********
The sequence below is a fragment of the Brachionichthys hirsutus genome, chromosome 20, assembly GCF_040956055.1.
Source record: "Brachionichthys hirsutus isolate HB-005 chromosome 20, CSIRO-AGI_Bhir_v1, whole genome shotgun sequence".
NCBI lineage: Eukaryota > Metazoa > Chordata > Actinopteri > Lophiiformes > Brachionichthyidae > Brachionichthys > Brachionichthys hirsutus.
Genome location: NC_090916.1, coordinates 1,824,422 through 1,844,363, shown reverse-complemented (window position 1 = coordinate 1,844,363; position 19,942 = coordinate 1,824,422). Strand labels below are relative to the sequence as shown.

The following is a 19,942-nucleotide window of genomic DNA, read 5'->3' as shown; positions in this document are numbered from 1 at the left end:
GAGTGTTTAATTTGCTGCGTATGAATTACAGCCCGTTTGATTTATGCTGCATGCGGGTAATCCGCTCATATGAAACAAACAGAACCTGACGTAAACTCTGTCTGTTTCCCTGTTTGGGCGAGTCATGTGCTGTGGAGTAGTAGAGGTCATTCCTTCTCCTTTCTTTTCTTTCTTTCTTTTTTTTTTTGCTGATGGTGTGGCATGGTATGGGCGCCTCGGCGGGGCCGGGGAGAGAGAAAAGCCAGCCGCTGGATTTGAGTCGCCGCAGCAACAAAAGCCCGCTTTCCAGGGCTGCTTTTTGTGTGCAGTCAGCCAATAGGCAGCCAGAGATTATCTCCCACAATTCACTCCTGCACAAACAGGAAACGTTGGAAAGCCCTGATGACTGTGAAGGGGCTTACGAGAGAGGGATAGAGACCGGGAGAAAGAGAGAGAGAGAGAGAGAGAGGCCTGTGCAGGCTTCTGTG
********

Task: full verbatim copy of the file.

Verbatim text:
The sequence below is a fragment of the Brachionichthys hirsutus genome, chromosome 20, assembly GCF_040956055.1.
Source record: "Brachionichthys hirsutus isolate HB-005 chromosome 20, CSIRO-AGI_Bhir_v1, whole genome shotgun sequence".
NCBI lineage: Eukaryota > Metazoa > Chordata > Actinopteri > Lophiiformes > Brachionichthyidae > Brachionichthys > Brachionichthys hirsutus.
Genome location: NC_090916.1, coordinates 1,824,422 through 1,844,363, shown reverse-complemented (window position 1 = coordinate 1,844,363; position 19,942 = coordinate 1,824,422). Strand labels below are relative to the sequence as shown.

The following is a 19,942-nucleotide window of genomic DNA, read 5'->3' as shown; positions in this document are numbered from 1 at the left end:
GAGTGTTTAATTTGCTGCGTATGAATTACAGCCCGTTTGATTTATGCTGCATGCGGGTAATCCGCTCATATGAAACAAACAGAACCTGACGTAAACTCTGTCTGTTTCCCTGTTTGGGCGAGTCATGTGCTGTGGAGTAGTAGAGGTCATTCCTTCTCCTTTCTTTTCTTTCTTTCTTTTTTTTTTTGCTGATGGTGTGGCATGGTATGGGCGCCTCGGCGGGGCCGGGGAGAGAGAAAAGCCAGCCGCTGGATTTGAGTCGCCGCAGCAACAAAAGCCCGCTTTCCAGGGCTGCTTTTTGTGTGCAGTCAGCCAATAGGCAGCCAGAGATTATCTCCCACAATTCACTCCTGCACAAACAGGAAACGTTGGAAAGCCCTGATGACTGTGAAGGGGCTTACGAGAGAGGGATAGAGACCGGGAGAAAGAGAGAGAGAGAGAGAGAGAGGCCTGTGCAGGCTTCTGTG